Utilized in a plethora of applications, 3d modeling begins with the computer assisting in the visualization until an idea is manifested into a reality.
Are you ready to make your vision a reality? Are you looking for the next level of digital design? If you're tired of boring shapes and dull images, it's time you learned about 3D modeling.
3D design can accomplish things former applications could not. You can supply tenants with virtual tours of your buildings through 3D animation, and even print our architectural maps for your campus.
Still interested? If you want to learn about the root elements behind 3D modeling, keep reading for the answers you need to know.
Principles of 3D Modeling
In 3D computer design, 3D modeling is the process of recreating objects in the existing world on your computer. You can think of this as the manipulation and contouring of shapes from inside a software environment. For example, if I wanted to make a 3D model of a car, I would use a visual software to create a full 3-dimensional version of one on my computer.
When you're first learning the essentials of 3D modeling, it's important to note that everyone uses universal modeling concepts. If someone is trying to add a natural texture to a 3D icon, one needs to refer to a world of existing textures first. That is, the essentials of any design-tool rely on reality before an original design can be made. Let's dive into the other constant elements of 3D design.
1. The Starting Idea
The starting point for any design project is a conceptual outline of the final result. If you intend on using rendering services to model a living room, you first need a sketch of your desired outcome. You can think of 'the starting idea' as being similar to concept art for a video game.
Before animators and modelers start creating characters and worlds they usually start with a rough outline of their intended results. If you're new to 3D modeling, it's suggested that you start your project with several semi-formed versions of your final project.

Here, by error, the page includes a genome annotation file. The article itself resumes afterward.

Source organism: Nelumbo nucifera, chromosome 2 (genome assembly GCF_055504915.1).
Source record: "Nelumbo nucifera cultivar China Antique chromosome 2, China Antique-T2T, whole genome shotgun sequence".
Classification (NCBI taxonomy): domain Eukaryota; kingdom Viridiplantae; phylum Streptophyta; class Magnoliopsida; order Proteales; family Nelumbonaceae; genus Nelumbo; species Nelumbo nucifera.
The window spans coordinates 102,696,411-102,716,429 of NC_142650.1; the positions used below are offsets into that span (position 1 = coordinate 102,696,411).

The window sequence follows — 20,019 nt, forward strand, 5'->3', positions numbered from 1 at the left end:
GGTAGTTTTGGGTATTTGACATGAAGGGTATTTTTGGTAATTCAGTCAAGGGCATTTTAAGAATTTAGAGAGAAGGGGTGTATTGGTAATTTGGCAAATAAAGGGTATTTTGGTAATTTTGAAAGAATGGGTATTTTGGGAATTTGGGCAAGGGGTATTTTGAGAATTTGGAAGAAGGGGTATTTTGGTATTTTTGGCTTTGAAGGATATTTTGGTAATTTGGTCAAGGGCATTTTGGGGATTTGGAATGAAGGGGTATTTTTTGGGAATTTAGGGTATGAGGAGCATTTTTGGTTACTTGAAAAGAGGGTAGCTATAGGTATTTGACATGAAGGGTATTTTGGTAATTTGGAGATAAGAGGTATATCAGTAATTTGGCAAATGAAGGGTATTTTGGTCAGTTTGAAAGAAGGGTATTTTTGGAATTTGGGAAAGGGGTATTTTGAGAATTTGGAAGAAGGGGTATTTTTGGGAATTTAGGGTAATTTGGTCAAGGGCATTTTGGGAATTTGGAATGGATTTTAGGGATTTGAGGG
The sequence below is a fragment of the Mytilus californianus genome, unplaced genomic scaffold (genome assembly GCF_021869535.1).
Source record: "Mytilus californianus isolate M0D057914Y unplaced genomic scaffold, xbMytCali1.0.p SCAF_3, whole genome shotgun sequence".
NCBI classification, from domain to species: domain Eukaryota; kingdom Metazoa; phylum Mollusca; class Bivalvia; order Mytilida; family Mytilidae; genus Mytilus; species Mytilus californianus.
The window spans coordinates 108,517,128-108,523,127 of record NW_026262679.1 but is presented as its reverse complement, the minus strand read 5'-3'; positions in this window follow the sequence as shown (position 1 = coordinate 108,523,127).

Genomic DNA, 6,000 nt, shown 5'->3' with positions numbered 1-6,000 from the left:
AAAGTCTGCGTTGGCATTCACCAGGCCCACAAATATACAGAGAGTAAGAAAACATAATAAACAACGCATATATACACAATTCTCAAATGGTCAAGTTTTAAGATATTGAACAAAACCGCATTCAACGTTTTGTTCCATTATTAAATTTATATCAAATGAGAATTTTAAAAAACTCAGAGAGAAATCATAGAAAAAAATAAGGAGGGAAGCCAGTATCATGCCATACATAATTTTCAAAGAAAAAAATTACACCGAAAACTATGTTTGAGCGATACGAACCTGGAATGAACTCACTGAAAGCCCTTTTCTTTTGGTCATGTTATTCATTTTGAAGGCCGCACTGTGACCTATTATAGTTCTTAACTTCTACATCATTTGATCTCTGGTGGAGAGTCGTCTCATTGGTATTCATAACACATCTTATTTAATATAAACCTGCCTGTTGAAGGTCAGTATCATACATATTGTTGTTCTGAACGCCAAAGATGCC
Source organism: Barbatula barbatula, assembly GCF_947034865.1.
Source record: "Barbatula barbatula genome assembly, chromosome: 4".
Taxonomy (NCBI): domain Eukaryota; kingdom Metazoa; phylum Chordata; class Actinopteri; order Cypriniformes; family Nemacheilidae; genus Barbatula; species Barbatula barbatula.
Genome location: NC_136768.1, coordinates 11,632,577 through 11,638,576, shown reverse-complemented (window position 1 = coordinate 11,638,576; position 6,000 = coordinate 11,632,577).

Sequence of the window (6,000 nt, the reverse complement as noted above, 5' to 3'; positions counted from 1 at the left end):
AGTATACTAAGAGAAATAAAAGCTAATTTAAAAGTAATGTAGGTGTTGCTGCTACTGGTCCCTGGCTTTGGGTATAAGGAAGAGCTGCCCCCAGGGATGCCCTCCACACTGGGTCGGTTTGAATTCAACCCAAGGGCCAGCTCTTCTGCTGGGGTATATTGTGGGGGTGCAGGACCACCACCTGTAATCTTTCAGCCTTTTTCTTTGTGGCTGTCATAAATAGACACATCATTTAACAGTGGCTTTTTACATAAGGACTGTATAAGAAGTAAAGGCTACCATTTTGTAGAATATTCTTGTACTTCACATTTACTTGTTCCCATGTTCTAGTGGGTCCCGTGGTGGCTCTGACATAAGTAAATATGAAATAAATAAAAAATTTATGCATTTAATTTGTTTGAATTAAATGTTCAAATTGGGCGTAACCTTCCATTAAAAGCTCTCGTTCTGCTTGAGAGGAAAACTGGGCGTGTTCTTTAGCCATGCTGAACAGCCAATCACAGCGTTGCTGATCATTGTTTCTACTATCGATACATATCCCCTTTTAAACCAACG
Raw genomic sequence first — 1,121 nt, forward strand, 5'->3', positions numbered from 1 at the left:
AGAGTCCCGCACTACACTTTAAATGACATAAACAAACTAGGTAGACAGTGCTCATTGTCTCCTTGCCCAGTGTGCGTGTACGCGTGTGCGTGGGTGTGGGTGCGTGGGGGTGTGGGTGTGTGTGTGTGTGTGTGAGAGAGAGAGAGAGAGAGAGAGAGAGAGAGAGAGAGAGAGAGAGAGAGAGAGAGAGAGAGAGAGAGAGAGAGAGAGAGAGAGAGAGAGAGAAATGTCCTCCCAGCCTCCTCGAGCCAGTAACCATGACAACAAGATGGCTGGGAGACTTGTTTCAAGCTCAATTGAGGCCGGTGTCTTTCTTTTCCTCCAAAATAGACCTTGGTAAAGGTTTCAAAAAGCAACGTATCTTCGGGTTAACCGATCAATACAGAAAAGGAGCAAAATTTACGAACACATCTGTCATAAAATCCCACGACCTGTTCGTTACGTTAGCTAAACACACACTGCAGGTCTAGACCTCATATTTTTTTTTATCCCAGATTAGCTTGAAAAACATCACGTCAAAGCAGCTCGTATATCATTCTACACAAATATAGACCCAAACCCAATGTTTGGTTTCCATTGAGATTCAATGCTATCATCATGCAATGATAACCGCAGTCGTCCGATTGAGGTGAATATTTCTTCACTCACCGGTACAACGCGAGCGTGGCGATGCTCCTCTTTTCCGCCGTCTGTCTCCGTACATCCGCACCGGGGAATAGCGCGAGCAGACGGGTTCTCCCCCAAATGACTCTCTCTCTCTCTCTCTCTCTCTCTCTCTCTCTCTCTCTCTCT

2. Reference Material and Tools
As mentioned earlier, 3D modeling is a recreation of real-world objects and ideas. That said, an important element of 3D modeling is having a catalog of similar shapes that you can find in the world around you.
For instance, if you need to recreate a skylight it's essential that you have many iterations of skylights that others have made. Much like point 1 above, you need an existing concept on which you can base your final design.
As for tools, developers have released hundreds of gadgets for virtually manipulating shapes. You can find great examples like Blender and 3DS Max online. Once you do, you'll notice that your digital modeling software has aspects that are similar to physical sculpting tools.
When you've established your concept and reference, you can start experimenting with modeling tools. After enough experimentation, you'll quickly learn how to 3D model almost any existing shape.
3. Modeling and Texturing
After you've made your outline, modeling and texturing will give your object shape and depth. Modeling is the actual sculpting of a 3D model. In most cases, an artist receives a concept and reference for a project then takes away layers of an image until a final version is formed.
Texturing is what gives an object form and depth. When texturing an object, an artist is trying to simulate material. For instance, if you wanted to make a soft-velvet chair, the texturing process would define the finite details of an object's surface to look like velvet.
All 3D models require an environment in the same way that most pictures require context to make sense. The environment is surrounding imagery of a model. This may include light, shadow, and contextual patterns.
All 3D artists must consider the environment while they model. This element is separate from rendering environments. When rendering a 3D image to a 2D image, the environment depends on the fullness of the starting picture.
For example, if you're using architectural renders for a campus you'll want to make sure the full-context of an environment is successfully rendered. As a final point, models are meant to accent backgrounds and environments or vice versa. If you're modeling yourself, try finding a background to fit your image during the concept period of your project.
Perspective is what controls a viewers attention. When you're making a model, it must be at some kind of angle. This results in a change of background and a shift in viewer experience.
The perspective of a model can define the reception to the design. For instance, a 3D model of a character will look dominating or striking from a low angle looking upward, while a bird's eye view makes a character look smaller and less intimidating.
Use 3D Modeling to Render Images to Life
3D Modeling can take your designs to the next level. Whether you're animating your first video game or rendering your dream house, it's safe to say that a 3D modeling can give you the freedom to create what you want.
After reading this article you've learned about the fundamental elements of 3D modeling and design. If you still have questions, you can try downloading your own virtual tools to assist you the rest of the way. If you're ready to move forward, don't you think it's the time you found a solution you admire?
It's time you brought your images to life. Go out and render a new reality today!